We are currently watching candidates battle night and day to win a spot in federal parliament. Many put their lives on hold trying to become an MP.
What is it like when they get there?
In recent years, Australian politicians have been under immense pressure, responding to COVID-19, floods, fires and international war. Yet, research repeatedly shows Australians’ trust of political leaders is at an all-time low. This is not helped by the constant scandals, power struggles, as well as alleged cases of bullying and corruption.
We recently interviewed politicians about their experiences, providing insight into the personal challenges of being a politician, including the loneliness and limited control over workloads. This is not to suggest we give politicians an easy ride (or excuse corruption), but to better understand some of the demands of a job they do on behalf of us all.
As part of research into what it’s like to lead during a crisis, we spoke with 13 Australian politicians between March and December 2021.
They included federal and state MPs and ministers, as well as mayors of local government.
Interviewees came from right across the political spectrum, but for ethical reasons, participants are not named.
The most challenging role
The politicians we spoke to described leadership as “very difficult” and a “responsibility”. It naturally also comes with high levels of scrutiny and criticism.
One interviewee noted:
I think the biggest challenge of leadership is having to make the hard decisions, knowing that there are times when you’ve got to make some decisions that will have a negative impact on people.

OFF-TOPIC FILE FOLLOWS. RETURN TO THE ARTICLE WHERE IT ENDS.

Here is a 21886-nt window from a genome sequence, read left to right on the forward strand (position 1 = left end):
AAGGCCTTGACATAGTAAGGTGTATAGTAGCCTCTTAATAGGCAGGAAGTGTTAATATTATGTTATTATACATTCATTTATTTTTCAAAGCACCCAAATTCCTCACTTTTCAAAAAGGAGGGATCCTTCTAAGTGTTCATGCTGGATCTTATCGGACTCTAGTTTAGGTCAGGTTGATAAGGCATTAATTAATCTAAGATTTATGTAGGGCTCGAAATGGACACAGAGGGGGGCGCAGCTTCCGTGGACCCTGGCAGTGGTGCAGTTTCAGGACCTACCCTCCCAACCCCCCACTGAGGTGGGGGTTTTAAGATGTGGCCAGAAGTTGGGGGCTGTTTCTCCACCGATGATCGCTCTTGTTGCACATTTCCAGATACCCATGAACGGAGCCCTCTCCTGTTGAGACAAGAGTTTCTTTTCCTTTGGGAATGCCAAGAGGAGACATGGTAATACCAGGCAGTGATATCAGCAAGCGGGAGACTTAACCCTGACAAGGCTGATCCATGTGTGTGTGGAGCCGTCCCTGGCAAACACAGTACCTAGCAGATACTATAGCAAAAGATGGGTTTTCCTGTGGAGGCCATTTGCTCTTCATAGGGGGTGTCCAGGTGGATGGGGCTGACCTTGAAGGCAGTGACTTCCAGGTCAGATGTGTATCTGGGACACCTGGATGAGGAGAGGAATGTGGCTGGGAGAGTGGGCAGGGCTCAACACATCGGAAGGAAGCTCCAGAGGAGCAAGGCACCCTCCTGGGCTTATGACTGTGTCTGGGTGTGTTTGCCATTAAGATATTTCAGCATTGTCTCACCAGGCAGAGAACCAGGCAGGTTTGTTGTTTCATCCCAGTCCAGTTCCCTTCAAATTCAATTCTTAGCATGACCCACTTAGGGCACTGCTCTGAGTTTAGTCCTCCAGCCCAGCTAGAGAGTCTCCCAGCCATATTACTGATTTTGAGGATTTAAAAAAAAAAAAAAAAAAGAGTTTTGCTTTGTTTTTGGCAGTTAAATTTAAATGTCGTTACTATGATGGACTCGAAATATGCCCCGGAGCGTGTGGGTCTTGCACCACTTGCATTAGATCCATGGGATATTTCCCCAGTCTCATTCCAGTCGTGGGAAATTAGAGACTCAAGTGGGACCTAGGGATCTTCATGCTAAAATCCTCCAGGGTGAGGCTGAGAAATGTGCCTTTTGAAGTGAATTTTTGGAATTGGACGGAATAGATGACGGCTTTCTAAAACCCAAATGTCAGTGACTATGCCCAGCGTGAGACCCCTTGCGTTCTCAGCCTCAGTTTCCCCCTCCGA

Another told us:
[Politics is] the most physically, intellectually, emotionally challenging role I could imagine.
Interviewees said serving the public was their primary objective, but they were well aware that their motives were questioned by constituents and the broader public.
The systems that we have favour people who seek power, but not every politician does […] There are politicians that are more than happy to find an answer even if they don’t get credit for it. But there are others that will only do things that they can claim [credit for].
A lonely job
Some politicians talked about feeling isolated. They were unsure whom to trust, whom to confide in, and whom to involve in key decisions. As one former premier observed:
It can be quite lonely […] You are often alone, and I noticed that particularly when I moved into the role of premier.
Federal politicians also spoke of physical isolation when in Canberra – away not just from constituents and families, but their colleagues.
We start work at 9 o'clock. We finish at 8.30 at night. We’re not allowed to leave the building. So, there isn’t a system where we gather around a coffee machine even. It just doesn’t happen. We’re in our own offices. And then, we meet for a particular purpose and then we separate again.
Bringing stress home
It is not uncommon for politicians to speak publicly about the impact politics has on their personal lives. For many, time away from family is what leads them to eventually leave office.
Our interviewees also spoke about this problem – as well as the issue of bringing work stress home to their loved ones.
You know someone told me once if 30% of the electorate doesn’t want to shoot you, then you are not doing their job properly. Politics is a blood sport and so it can get very personal and so I think that that has a significant impact on your family. A lot of members of parliament in public figures, their families really suffer as a result.